From School Library Journal
Grade 1-5–Fred Thorn, the seven-year-old son of the caretaker of Gettysburg's Evergreen Cemetery, narrates this fictionalized account of his family's experiences during the 1863 Civil War battle. With Papa away fighting, Fred's pregnant mother was left to tend the cemetery, assisted only by her children and parents. During the battle, they fled to a nearby farmhouse full of wounded soldiers. When the conflict ended, they returned home to dig more than a hundred graves, with little outside help. Papa came back several months later, and the brief saga closes with the family attending Lincoln's Gettysburg Address. The watercolor illustrations add atmosphere to Fred's spare telling. The design is attractive, with one- and two-page paintings, smaller vignettes, and text columns framed on elegant plaques. The interiors and landscapes provide helpful period detail and scope. Clean brown-ink lines keep grittiness at bay, and the battle scenes are dramatic without being gory. The narrative is immediate and intimate, though it has a removed, slightly stiff quality. There is no demonizing of one side over the other and little detail about the war. No sources are cited, though a brief author's note tells a bit more about the Thorns. Endpapers show a map of Gettysburg, with significant landmarks labeled (accurately, for the most part). Unpardonably, east and west have been reversed on the compass rose. Still, this could be an interesting footnote to Civil War studies, especially given its focus on regular folks–and a woman, in particular.–Nancy Palmer, The Little School, Bellevue, WA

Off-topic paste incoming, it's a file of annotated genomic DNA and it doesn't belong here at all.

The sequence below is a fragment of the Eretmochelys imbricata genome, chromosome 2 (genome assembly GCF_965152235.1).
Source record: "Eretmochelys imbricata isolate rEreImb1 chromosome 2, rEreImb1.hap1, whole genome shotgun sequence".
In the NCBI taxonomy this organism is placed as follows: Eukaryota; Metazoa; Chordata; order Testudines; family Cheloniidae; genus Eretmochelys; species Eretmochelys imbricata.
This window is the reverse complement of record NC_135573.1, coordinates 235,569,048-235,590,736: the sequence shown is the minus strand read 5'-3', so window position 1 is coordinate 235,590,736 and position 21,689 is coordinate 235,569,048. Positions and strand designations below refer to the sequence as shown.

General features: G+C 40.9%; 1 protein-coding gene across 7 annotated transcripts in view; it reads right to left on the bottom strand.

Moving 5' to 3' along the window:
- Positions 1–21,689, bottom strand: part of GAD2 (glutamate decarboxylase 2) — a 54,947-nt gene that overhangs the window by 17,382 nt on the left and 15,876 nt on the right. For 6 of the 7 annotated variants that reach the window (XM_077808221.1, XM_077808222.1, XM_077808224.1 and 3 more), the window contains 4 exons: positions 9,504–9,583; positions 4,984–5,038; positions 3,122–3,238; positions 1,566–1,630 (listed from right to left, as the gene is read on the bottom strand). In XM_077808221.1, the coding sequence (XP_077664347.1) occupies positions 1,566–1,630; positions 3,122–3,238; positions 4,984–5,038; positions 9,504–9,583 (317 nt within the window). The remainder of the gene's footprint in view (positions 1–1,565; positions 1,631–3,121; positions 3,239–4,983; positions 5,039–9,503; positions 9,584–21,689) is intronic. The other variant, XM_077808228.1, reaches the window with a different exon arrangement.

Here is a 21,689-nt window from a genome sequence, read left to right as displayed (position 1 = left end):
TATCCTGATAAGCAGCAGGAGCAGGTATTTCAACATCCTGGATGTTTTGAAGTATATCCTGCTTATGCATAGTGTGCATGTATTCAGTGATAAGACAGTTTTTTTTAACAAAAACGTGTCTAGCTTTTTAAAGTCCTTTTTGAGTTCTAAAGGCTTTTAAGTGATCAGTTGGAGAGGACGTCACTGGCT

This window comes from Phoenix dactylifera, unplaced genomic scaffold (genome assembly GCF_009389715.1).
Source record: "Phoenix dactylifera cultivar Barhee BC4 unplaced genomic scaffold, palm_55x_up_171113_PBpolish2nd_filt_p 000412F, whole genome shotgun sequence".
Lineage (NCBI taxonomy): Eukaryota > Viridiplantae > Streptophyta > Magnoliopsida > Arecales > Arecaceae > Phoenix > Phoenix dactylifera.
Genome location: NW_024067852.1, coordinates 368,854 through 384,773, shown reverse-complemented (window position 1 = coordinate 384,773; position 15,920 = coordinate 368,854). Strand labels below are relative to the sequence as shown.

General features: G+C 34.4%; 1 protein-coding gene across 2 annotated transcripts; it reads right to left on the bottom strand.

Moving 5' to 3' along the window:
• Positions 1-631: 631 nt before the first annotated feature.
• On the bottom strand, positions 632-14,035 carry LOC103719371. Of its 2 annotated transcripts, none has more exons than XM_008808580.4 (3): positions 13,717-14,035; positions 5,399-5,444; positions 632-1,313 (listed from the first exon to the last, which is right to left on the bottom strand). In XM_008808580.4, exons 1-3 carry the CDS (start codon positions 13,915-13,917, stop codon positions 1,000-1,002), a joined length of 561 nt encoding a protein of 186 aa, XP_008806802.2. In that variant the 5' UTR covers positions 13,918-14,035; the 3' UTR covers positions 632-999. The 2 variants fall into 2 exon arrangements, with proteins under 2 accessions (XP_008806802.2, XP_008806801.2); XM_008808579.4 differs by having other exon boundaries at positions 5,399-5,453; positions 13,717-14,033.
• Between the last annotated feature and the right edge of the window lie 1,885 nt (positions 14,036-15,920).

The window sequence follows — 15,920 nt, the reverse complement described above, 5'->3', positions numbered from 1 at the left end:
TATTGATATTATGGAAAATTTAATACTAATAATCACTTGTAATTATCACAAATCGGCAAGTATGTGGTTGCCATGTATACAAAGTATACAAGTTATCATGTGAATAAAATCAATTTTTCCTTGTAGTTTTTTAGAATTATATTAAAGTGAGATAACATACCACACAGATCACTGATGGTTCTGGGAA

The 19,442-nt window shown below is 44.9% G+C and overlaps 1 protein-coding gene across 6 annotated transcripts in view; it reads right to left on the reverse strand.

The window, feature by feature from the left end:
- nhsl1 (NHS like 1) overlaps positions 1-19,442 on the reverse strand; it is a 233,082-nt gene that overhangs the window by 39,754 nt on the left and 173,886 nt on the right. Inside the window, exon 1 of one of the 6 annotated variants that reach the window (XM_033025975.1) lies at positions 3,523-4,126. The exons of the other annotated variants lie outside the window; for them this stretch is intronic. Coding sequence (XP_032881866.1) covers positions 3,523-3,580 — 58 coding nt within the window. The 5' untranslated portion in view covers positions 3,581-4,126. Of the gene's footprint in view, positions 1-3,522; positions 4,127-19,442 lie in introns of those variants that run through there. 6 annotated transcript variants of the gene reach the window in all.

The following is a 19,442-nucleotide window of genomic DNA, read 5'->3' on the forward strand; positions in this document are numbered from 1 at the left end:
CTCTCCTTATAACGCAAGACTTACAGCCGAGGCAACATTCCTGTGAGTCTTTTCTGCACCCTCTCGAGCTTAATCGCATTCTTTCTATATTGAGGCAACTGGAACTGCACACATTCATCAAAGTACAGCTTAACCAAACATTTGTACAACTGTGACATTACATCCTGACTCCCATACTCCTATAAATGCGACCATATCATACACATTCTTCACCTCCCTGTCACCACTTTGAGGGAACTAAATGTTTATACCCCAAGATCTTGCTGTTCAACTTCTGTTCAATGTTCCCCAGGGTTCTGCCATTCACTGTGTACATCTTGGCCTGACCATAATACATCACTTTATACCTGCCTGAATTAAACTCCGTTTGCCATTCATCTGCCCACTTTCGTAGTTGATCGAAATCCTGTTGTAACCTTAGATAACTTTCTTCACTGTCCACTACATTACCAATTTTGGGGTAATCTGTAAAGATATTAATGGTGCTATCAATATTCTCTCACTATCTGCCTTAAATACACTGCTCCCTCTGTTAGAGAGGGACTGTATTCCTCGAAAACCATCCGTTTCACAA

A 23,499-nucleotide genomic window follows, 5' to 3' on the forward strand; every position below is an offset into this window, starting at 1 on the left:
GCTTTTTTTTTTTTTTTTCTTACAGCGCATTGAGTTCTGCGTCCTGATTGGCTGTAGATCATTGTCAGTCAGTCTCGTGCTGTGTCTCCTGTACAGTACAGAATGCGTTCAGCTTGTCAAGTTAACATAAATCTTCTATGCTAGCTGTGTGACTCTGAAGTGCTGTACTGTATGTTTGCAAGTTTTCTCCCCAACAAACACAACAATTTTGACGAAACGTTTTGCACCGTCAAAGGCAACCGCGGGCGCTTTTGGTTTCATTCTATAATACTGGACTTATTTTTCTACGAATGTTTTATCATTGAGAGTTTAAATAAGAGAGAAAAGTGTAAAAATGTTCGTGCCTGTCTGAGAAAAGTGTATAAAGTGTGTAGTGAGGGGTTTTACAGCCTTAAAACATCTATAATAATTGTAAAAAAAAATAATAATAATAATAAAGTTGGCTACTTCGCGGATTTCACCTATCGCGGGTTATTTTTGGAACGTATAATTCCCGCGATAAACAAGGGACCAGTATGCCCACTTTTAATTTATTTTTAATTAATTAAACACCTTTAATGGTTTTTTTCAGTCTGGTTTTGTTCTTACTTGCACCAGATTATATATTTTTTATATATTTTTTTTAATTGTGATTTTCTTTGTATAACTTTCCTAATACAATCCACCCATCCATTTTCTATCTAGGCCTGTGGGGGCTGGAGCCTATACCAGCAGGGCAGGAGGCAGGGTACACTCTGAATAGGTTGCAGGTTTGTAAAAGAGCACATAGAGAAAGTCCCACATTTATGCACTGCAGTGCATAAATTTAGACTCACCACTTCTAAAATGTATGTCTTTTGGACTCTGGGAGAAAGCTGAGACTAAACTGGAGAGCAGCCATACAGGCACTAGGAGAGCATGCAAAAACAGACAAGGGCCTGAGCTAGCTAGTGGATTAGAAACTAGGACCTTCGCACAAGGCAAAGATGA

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A family of cemetery keepers at Gettysburg is the unique vehicle for describing the battle. In a spare, free-verse text, the oldest boy tells about his father, away fighting for the Union; his pregnant mother; and how the family carries on as best it can. When Confederate and Union soldiers turn Gettysburg into a battlefield, the family is ordered to leave Cemetery Hill. It takes shelter in a nearby farmhouse along with wounded soldiers. After a few days, the family returns to its battered, empty home and begins digging graves. Some months later, Lincoln comes to dedicate a new cemetery. High's sensitive verse creates a vivid yet restrained impression of the boy's experiences. While the lovely ink-and watercolor illustrations are entirely appropriate to the periods before the battle and some time afterward, the sanitized pictures of the fight and its aftermath are altogether too pretty to represent one of the bloodiest battles in the war. Still, the text offers a unique perspective on the Civil War, when the home front too often became the front line. Carolyn PhelanCopyright © American Library Association. All rights reserved